Professional News
Hospital Occupancy Rates Up
Psychiatric News
Volume 38 Number 3 page 39-39

Occupancy rates in hospitals providing inpatient care for patients with psychiatric and substance abuse disorders have climbed to historic levels, according to the 2002 Annual Survey Report of the National Association of Psychiatric Health Systems (NAPHS).

In 2001 the average occupancy rate was 74.1 percent, which is a 7.1 percent increase over the 2000 rate. The 2001 occupancy rate is 36 percent higher than the average rate five years ago.

The NAPHS report is based on responses to the association’s annual questionnaire distributed in the summer of 2002. Of the 328 facilities polled, 136 facilities responded, yielding a response rate of 41.5 percent.

NAPHS members include behavioral health care provider organizations, such as specialty hospitals, general hospital psychiatric and addiction treatment units, residential treatment centers, and other providers of care.

Payment is up for the first time in five years, according to the report. Average inpatient net revenue in 2001 increased 9.7 percent to $556 a day.

In a press release announcing the report, NAPHS Executive Director Mark Covall said, "This turnaround is indicative of the growing demand for acute hospital care within all age groups (including children, adolescents, adults, and older adults) and the reduction in capacity as beds have been closed in both the public and private sectors."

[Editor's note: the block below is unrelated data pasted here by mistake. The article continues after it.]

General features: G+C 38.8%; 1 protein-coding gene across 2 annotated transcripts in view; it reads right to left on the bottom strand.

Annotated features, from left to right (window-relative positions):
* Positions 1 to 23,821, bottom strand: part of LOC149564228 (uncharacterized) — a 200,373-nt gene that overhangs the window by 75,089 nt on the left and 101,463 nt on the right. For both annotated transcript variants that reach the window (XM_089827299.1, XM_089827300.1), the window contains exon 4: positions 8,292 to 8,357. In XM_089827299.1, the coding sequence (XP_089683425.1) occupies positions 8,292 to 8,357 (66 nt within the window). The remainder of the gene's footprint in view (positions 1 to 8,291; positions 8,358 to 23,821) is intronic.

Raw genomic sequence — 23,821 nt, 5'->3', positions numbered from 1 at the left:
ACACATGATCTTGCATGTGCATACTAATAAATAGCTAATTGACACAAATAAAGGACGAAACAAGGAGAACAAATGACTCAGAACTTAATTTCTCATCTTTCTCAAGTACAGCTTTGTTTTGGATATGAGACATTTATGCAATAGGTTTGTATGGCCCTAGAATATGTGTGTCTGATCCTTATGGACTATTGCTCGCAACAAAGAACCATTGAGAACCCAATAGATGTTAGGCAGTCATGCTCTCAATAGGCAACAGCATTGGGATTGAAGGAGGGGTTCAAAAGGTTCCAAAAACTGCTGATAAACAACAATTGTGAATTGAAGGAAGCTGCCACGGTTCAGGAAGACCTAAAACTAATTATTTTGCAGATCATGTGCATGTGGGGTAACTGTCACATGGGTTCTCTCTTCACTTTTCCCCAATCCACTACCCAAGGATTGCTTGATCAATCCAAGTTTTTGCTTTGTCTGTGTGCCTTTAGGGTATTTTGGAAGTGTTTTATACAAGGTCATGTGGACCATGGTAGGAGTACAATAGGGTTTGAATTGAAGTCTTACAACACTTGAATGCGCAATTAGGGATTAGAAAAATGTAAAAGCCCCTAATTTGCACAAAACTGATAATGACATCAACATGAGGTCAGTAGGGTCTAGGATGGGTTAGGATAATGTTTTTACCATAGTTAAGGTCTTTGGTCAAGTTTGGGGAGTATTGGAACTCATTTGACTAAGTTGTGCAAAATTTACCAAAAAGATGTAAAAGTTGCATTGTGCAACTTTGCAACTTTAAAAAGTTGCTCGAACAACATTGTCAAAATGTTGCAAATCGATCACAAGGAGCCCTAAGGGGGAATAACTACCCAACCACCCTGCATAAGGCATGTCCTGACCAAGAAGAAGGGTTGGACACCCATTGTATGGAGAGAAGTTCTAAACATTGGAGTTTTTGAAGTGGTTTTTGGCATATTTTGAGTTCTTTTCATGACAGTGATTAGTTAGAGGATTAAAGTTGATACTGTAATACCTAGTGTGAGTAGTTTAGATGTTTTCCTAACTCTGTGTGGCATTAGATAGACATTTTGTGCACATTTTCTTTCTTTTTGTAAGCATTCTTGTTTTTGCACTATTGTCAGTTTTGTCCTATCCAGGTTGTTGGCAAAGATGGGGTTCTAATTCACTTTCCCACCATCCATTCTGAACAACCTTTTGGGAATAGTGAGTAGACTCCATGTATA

After stabilizing in the past few years, the average length of stay in 2001 declined to 9.3 days, from 10 days in 2000. Overall median lengths of stay declined 4.3 percent to 8.8 days in 2001. Over the past decade, hospital lengths of stay went down 53 percent, from 19.8 days in 1992 to the current 9.3 days.

The percentage of responding institutions offering partial hospitalization and outpatient services has declined. While 82.5 percent (or 99) of survey respondents in 2000 offered partial hospitalization services and 64.2 percent offered outpatient services, in 2001 the percentage of respondents offering partial hospitalization services was only 66.7 percent (or 84), and the percentage offering outpatient services was only 49.2 percent.

It should be noted that some institutions did not respond in both years.

Almost half (48.1 percent) of admissions to respondent hospitals were supported by state or federal programs. Patients supported through Medicaid or Medicare programs accounted for 42.1 percent of all inpatient admissions in 2001.

The report is available for $400 from NAPHS at 325 Seventh Street, N.W., Washington, D.C. 20004-2802.

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